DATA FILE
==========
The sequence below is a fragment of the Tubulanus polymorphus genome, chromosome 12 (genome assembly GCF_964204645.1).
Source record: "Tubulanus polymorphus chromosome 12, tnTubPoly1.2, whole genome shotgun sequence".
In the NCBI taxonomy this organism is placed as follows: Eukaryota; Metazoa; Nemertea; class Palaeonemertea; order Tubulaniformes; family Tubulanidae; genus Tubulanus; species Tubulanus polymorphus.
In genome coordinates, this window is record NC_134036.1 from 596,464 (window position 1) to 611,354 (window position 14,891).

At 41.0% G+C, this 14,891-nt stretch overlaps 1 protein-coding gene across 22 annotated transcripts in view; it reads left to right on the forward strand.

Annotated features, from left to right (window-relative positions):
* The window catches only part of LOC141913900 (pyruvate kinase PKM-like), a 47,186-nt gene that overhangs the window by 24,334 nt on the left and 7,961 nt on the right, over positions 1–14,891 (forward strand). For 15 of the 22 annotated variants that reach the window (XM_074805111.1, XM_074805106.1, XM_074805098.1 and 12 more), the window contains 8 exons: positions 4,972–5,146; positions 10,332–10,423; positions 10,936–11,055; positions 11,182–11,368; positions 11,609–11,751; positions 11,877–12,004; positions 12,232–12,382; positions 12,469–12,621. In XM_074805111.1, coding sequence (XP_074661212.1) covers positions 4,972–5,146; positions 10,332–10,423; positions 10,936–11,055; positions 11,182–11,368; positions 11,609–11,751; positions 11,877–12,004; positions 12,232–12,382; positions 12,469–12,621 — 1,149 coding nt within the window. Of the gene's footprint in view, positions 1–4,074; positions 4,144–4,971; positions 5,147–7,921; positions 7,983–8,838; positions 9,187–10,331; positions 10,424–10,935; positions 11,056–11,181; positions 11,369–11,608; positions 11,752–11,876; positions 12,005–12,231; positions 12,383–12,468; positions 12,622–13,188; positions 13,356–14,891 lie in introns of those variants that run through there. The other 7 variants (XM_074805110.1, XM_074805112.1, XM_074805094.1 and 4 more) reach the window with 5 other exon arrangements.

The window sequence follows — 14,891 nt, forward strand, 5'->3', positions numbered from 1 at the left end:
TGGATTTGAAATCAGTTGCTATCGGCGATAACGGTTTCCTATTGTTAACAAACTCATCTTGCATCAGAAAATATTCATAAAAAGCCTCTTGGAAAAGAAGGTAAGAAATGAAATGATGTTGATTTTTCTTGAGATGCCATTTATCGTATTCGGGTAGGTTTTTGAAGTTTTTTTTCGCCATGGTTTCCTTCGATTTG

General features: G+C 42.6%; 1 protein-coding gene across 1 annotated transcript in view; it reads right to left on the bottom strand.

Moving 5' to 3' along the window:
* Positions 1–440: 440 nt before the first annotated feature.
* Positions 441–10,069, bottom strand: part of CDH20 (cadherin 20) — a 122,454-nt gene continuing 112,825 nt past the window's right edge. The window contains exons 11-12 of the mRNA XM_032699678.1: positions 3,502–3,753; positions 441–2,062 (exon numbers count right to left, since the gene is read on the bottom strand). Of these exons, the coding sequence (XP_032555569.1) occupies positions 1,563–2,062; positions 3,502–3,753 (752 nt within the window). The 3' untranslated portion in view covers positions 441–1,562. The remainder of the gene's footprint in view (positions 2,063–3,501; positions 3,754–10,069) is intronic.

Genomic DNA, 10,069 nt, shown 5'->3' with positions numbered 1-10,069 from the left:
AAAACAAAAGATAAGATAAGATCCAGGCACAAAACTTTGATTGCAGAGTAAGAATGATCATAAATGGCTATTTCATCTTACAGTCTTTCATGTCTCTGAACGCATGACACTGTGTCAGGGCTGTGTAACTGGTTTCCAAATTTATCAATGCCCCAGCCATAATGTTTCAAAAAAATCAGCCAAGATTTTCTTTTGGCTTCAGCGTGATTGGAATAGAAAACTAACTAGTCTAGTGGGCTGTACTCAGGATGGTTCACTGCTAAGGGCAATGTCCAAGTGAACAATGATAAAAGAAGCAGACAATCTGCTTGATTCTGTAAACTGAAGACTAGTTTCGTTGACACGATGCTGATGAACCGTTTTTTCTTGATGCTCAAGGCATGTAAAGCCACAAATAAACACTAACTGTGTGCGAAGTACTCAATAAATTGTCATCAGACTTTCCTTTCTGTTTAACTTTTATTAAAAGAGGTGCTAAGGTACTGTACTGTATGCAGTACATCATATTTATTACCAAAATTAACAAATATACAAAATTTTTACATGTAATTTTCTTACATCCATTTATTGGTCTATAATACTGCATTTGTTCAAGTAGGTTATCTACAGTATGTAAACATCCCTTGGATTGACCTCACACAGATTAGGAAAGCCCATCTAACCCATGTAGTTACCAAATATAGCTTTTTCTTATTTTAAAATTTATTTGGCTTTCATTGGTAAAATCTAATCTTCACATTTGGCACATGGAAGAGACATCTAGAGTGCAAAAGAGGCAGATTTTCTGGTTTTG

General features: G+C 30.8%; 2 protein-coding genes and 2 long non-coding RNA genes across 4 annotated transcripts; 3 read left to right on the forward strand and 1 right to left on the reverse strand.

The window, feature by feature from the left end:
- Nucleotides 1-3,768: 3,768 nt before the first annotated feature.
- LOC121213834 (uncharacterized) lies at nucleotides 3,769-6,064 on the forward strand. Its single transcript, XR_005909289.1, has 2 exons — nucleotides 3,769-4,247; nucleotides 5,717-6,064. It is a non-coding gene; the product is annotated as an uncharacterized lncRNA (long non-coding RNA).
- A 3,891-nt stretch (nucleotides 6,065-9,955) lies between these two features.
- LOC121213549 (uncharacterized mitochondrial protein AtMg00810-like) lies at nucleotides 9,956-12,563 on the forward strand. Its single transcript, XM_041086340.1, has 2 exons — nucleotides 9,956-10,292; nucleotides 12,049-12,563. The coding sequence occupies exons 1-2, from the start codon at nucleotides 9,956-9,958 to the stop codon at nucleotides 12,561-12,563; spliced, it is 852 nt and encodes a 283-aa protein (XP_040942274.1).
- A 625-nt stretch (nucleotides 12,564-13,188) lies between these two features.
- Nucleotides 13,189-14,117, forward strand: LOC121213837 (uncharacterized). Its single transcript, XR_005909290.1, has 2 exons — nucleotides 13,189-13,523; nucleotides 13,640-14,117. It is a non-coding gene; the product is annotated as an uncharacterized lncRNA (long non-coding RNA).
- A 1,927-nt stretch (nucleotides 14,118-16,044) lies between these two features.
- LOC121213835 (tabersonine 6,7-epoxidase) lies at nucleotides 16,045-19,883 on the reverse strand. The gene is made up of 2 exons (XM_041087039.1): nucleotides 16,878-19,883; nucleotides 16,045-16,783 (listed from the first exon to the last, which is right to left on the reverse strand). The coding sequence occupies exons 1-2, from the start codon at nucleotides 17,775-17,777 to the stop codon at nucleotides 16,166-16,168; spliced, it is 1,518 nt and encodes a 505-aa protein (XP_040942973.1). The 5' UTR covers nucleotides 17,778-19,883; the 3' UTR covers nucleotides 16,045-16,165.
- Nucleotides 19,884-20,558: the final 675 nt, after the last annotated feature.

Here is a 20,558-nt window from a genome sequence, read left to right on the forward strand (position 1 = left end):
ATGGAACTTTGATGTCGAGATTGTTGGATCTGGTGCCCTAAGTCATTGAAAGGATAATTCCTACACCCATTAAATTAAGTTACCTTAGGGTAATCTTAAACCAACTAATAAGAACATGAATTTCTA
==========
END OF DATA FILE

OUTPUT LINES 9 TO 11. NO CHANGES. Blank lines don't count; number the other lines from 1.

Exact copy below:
TGGATTTGAAATCAGTTGCTATCGGCGATAACGGTTTCCTATTGTTAACAAACTCATCTTGCATCAGAAAATATTCATAAAAAGCCTCTTGGAAAAGAAGGTAAGAAATGAAATGATGTTGATTTTTCTTGAGATGCCATTTATCGTATTCGGGTAGGTTTTTGAAGTTTTTTTTCGCCATGGTTTCCTTCGATTTG

General features: G+C 42.6%; 1 protein-coding gene across 1 annotated transcript in view; it reads right to left on the bottom strand.

Moving 5' to 3' along the window: